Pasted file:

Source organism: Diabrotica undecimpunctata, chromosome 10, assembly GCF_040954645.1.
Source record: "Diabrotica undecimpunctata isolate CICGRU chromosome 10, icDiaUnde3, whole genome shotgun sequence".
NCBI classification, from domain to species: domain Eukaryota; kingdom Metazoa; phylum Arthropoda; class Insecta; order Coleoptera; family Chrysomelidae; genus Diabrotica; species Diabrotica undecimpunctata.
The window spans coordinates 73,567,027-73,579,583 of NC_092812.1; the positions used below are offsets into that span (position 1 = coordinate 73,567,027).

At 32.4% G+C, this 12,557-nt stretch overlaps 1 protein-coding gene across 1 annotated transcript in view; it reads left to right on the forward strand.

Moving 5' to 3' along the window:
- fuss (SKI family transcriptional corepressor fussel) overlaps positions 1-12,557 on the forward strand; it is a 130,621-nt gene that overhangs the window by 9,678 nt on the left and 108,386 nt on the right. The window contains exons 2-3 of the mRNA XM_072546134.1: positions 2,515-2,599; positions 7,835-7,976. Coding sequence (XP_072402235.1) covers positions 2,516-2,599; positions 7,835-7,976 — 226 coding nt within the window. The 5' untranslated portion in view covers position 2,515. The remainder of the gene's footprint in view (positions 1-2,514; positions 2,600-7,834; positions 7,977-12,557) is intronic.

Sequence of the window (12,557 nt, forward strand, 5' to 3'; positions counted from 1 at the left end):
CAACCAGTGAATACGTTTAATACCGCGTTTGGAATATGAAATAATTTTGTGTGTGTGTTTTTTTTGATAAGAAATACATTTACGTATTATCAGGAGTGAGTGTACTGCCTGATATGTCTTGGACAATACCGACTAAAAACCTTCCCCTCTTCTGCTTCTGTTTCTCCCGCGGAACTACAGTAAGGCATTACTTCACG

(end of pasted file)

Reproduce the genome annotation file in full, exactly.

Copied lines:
Source organism: Diabrotica undecimpunctata, chromosome 10, assembly GCF_040954645.1.
Source record: "Diabrotica undecimpunctata isolate CICGRU chromosome 10, icDiaUnde3, whole genome shotgun sequence".
NCBI classification, from domain to species: domain Eukaryota; kingdom Metazoa; phylum Arthropoda; class Insecta; order Coleoptera; family Chrysomelidae; genus Diabrotica; species Diabrotica undecimpunctata.
The window spans coordinates 73,567,027-73,579,583 of NC_092812.1; the positions used below are offsets into that span (position 1 = coordinate 73,567,027).

At 32.4% G+C, this 12,557-nt stretch overlaps 1 protein-coding gene across 1 annotated transcript in view; it reads left to right on the forward strand.

Moving 5' to 3' along the window:
- fuss (SKI family transcriptional corepressor fussel) overlaps positions 1-12,557 on the forward strand; it is a 130,621-nt gene that overhangs the window by 9,678 nt on the left and 108,386 nt on the right. The window contains exons 2-3 of the mRNA XM_072546134.1: positions 2,515-2,599; positions 7,835-7,976. Coding sequence (XP_072402235.1) covers positions 2,516-2,599; positions 7,835-7,976 — 226 coding nt within the window. The 5' untranslated portion in view covers position 2,515. The remainder of the gene's footprint in view (positions 1-2,514; positions 2,600-7,834; positions 7,977-12,557) is intronic.

Sequence of the window (12,557 nt, forward strand, 5' to 3'; positions counted from 1 at the left end):
CAACCAGTGAATACGTTTAATACCGCGTTTGGAATATGAAATAATTTTGTGTGTGTGTTTTTTTTGATAAGAAATACATTTACGTATTATCAGGAGTGAGTGTACTGCCTGATATGTCTTGGACAATACCGACTAAAAACCTTCCCCTCTTCTGCTTCTGTTTCTCCCGCGGAACTACAGTAAGGCATTACTTCACG